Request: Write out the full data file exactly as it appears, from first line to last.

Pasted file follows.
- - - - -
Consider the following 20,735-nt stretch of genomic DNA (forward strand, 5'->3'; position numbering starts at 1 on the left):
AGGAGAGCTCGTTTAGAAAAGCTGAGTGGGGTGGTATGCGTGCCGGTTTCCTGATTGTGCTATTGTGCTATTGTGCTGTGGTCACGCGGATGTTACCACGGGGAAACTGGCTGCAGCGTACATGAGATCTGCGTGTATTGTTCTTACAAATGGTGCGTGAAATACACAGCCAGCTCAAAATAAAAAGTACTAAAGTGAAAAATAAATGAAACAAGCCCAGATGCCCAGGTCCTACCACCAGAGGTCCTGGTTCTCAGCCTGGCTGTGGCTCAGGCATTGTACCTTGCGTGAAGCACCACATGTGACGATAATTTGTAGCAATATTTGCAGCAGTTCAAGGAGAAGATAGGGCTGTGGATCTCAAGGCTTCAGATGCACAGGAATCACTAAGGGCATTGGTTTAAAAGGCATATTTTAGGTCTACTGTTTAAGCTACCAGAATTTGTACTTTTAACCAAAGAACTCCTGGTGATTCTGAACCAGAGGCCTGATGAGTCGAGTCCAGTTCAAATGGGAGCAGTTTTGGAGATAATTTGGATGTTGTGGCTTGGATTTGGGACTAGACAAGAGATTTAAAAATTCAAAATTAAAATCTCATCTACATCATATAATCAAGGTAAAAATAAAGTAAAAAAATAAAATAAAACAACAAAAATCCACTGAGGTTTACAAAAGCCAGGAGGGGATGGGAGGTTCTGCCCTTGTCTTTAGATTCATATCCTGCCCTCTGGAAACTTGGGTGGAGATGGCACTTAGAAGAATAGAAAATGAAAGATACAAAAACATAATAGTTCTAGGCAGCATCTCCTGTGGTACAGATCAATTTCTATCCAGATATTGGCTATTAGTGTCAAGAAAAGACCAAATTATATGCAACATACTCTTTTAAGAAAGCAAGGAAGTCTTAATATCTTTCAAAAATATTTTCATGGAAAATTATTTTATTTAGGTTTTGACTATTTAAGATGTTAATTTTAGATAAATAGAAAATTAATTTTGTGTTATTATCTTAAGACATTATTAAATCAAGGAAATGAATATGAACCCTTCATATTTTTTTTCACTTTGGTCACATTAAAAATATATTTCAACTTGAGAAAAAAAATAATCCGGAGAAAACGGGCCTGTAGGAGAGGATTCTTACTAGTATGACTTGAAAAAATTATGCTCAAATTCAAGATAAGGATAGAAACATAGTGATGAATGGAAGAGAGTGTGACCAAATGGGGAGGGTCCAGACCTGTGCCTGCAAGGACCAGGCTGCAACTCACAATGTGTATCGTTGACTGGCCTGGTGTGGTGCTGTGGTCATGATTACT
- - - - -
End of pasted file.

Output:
Consider the following 20,735-nt stretch of genomic DNA (forward strand, 5'->3'; position numbering starts at 1 on the left):
AGGAGAGCTCGTTTAGAAAAGCTGAGTGGGGTGGTATGCGTGCCGGTTTCCTGATTGTGCTATTGTGCTATTGTGCTGTGGTCACGCGGATGTTACCACGGGGAAACTGGCTGCAGCGTACATGAGATCTGCGTGTATTGTTCTTACAAATGGTGCGTGAAATACACAGCCAGCTCAAAATAAAAAGTACTAAAGTGAAAAATAAATGAAACAAGCCCAGATGCCCAGGTCCTACCACCAGAGGTCCTGGTTCTCAGCCTGGCTGTGGCTCAGGCATTGTACCTTGCGTGAAGCACCACATGTGACGATAATTTGTAGCAATATTTGCAGCAGTTCAAGGAGAAGATAGGGCTGTGGATCTCAAGGCTTCAGATGCACAGGAATCACTAAGGGCATTGGTTTAAAAGGCATATTTTAGGTCTACTGTTTAAGCTACCAGAATTTGTACTTTTAACCAAAGAACTCCTGGTGATTCTGAACCAGAGGCCTGATGAGTCGAGTCCAGTTCAAATGGGAGCAGTTTTGGAGATAATTTGGATGTTGTGGCTTGGATTTGGGACTAGACAAGAGATTTAAAAATTCAAAATTAAAATCTCATCTACATCATATAATCAAGGTAAAAATAAAGTAAAAAAATAAAATAAAACAACAAAAATCCACTGAGGTTTACAAAAGCCAGGAGGGGATGGGAGGTTCTGCCCTTGTCTTTAGATTCATATCCTGCCCTCTGGAAACTTGGGTGGAGATGGCACTTAGAAGAATAGAAAATGAAAGATACAAAAACATAATAGTTCTAGGCAGCATCTCCTGTGGTACAGATCAATTTCTATCCAGATATTGGCTATTAGTGTCAAGAAAAGACCAAATTATATGCAACATACTCTTTTAAGAAAGCAAGGAAGTCTTAATATCTTTCAAAAATATTTTCATGGAAAATTATTTTATTTAGGTTTTGACTATTTAAGATGTTAATTTTAGATAAATAGAAAATTAATTTTGTGTTATTATCTTAAGACATTATTAAATCAAGGAAATGAATATGAACCCTTCATATTTTTTTTCACTTTGGTCACATTAAAAATATATTTCAACTTGAGAAAAAAAATAATCCGGAGAAAACGGGCCTGTAGGAGAGGATTCTTACTAGTATGACTTGAAAAAATTATGCTCAAATTCAAGATAAGGATAGAAACATAGTGATGAATGGAAGAGAGTGTGACCAAATGGGGAGGGTCCAGACCTGTGCCTGCAAGGACCAGGCTGCAACTCACAATGTGTATCGTTGACTGGCCTGGTGTGGTGCTGTGGTCATGATTACT